Offence: The Hindu Case

Link: You can vote on my Amazon review of the book here. Thanks. The author has linked to this review on his blog.

Offence : The Hindu Case is one in the series, Manifestos for the 21st Century Series, published in collaboration with the Index on Censorship. Some of the other books in the series argue the Muslim case, the Jewish case and the Christian case. The books in this series have upset many, who feel the books are blasphemous or even seditious. To that extent, my view is that only free speech purists may be able to read the book without getting agitated or angry. I have had the opportunity to attend a Free Word event in London in October 2009 where Mr Tripathi and Ms Shamsie, author of the Muslim case, were speaking and faced much cross-questioning from the audience, not all of it laudatory or unabashedly appreciative.

Back to this book. At 116 pages, including references, it is a quick read. But it has not been so easy to review it. I read the book about three months ago. Since then much water has flown in the Ganges, so to speak. The artist, MF Husain, the story of whose persecution in India runs through the book, has renounced his Indian citizenship and taken Qatari citizenship. The book opens with Husain’s story, then proceeds to demonstrate how Hindu nationalists are systematically catalysing censorship and bans, and revising history to suit a narrative, which is entirely at odds with India’s constitution (which creates India as a sovereign, socialist, secular, democratic Republic), and with India’s history and indeed Hinduism’s history as an inclusive philosophical movement. By focusing on Rama as a deity, Hindutva seems to be constructing a discourse on “offence” which is inspired, for want of a better word, by monotheistic religions such as Islam, shunning the richness and plurality of the religion’s mythology and traditions.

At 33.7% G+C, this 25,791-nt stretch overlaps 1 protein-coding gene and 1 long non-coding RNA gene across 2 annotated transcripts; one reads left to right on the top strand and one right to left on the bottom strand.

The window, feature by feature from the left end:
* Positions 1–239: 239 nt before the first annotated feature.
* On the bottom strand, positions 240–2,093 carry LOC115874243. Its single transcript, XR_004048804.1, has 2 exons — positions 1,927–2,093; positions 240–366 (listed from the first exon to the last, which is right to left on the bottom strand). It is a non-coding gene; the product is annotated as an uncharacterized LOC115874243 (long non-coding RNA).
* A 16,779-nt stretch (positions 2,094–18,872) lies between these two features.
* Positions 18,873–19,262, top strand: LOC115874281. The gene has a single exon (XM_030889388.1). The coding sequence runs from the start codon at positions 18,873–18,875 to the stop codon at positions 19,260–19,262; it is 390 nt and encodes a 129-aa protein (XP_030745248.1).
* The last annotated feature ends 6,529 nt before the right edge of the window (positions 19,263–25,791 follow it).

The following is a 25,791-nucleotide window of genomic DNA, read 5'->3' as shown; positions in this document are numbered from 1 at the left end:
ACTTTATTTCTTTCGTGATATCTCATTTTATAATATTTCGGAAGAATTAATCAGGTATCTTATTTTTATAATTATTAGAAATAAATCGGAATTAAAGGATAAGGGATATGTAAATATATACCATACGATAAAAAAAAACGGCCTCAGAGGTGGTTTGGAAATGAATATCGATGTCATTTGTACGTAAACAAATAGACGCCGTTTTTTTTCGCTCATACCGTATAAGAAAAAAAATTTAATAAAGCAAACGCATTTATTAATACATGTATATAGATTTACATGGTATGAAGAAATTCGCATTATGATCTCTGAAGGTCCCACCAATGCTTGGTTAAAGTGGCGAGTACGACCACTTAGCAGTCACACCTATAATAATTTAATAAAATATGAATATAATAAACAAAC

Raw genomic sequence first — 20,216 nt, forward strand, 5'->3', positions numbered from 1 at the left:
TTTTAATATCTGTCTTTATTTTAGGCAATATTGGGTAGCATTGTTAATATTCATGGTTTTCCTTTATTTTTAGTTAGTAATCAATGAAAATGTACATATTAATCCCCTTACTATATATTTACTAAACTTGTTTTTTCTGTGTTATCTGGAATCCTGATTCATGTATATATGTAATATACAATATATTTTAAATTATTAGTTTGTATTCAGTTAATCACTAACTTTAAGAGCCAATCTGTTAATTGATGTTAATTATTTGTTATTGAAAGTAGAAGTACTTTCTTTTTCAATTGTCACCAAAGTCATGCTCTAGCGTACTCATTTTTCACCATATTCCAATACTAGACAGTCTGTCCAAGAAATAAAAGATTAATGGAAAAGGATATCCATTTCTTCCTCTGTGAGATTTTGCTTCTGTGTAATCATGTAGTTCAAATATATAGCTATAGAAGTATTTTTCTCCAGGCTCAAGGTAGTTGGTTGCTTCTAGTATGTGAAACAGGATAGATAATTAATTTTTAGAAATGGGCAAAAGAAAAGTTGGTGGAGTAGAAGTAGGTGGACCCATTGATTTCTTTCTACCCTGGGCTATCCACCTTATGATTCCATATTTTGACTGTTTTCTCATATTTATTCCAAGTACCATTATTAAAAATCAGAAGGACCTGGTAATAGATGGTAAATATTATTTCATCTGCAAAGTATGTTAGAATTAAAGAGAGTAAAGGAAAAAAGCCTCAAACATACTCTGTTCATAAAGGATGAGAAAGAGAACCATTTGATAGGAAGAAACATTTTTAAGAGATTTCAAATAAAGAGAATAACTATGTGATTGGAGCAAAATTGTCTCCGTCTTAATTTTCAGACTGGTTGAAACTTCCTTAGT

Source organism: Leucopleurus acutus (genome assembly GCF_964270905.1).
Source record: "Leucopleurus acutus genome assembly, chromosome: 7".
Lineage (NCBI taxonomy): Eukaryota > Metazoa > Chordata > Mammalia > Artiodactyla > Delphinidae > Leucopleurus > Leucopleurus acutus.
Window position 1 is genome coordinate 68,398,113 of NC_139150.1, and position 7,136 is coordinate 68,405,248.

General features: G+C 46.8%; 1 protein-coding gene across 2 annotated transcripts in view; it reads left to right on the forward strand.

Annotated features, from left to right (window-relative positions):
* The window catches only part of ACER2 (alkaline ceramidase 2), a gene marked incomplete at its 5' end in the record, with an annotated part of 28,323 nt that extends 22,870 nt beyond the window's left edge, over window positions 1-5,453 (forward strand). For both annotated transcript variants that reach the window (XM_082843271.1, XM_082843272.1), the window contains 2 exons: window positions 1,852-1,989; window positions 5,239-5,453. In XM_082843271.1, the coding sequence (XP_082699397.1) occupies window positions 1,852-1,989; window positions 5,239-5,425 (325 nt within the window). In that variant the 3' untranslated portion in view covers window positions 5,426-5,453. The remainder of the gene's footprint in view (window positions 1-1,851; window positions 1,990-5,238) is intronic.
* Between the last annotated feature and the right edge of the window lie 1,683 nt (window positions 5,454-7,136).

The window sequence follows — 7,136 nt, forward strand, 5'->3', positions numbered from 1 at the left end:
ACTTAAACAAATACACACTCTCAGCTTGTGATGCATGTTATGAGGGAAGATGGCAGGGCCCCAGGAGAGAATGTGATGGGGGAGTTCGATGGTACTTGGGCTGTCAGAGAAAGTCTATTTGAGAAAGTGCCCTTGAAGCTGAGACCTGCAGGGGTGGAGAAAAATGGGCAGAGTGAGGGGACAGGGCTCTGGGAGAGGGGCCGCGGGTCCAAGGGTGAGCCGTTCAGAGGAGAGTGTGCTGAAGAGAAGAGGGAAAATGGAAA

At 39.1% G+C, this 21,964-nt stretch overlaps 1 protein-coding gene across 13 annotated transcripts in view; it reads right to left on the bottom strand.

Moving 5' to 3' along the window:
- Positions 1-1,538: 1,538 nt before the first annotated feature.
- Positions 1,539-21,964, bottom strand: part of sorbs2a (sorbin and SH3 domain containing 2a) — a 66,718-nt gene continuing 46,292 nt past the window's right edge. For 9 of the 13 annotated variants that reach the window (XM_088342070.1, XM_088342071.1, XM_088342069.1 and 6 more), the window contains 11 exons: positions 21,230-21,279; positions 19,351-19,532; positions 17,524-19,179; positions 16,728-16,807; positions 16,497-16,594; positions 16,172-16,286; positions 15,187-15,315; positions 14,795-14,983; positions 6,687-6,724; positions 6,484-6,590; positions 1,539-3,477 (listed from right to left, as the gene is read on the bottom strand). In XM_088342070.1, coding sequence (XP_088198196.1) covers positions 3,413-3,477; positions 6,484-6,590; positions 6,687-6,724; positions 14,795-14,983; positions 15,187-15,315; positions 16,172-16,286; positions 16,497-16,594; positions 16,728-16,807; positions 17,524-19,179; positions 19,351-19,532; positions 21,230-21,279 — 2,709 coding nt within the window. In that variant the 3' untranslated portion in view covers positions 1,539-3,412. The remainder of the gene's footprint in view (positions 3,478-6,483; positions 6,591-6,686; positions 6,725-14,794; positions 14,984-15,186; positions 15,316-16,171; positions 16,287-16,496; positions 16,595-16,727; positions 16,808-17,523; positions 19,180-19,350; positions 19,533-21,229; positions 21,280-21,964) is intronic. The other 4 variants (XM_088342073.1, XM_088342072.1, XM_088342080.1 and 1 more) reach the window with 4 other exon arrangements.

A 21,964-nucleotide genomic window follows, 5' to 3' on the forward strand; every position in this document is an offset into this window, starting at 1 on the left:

To construct his argument, Mr Tripathi draws upon the writings of and conversations with some of India’s leading contemporary thinkers and historians, as well as influential cultural icons such as Mahatma Gandhi and Rabindra Nath Tagore. Indeed Mr Tripathi also cites Wendy Doniger, who is not the most popular western commentator on Hinduism. However Hindu nationalism revivalists in India also have help from native Belgian and American commentators, none of whom is remotely as scholarly as Doniger, who has spent several years studying Hindu texts.

This book is a snapshot of India’s recent events. It is a book about India’s present, not India’s past but there is also a disturbing prospect of a future trajectory that is potentially reductive, exclusive and revisionist.

Some readers, especially of the Hindu persuasion, may feel agitated, frustrated or confused while reading the book. Indeed recent books that are less than effusive about Hinduism have evoked highly polar reactions from Hindus. For instance, while discussing Doniger’s recent book, I asked a particularly upset lady if she had read the book. Without a hint of irony but with all the puissance of righteous rage, she said: “Why, no self-respecting Hindu will ever read that book!”. While not representative, the line captured for me the difficulty of having an informed discussion about religion in general and a religion such as Hinduism in particular, with its plurality and diversity.

Others will find this book thought-provoking and may take on the opportunity to explore Hindu scholarship in detail. Mr Tripathi’s is a perspective that needs to be shared widely. India cannot remain India Shining by excluding from its future narrative a good 20% of its people.

Star rating: 4 out of 5

Usefulness note: This book is not to everyone’s taste and many are bound to take offence. It will however enthrall those who remain ever curious about religion and its role in political and societal narrative. I think those interested in India but confused by the rapidity and complexity of the moving feast will find the book an interesting introductory read too.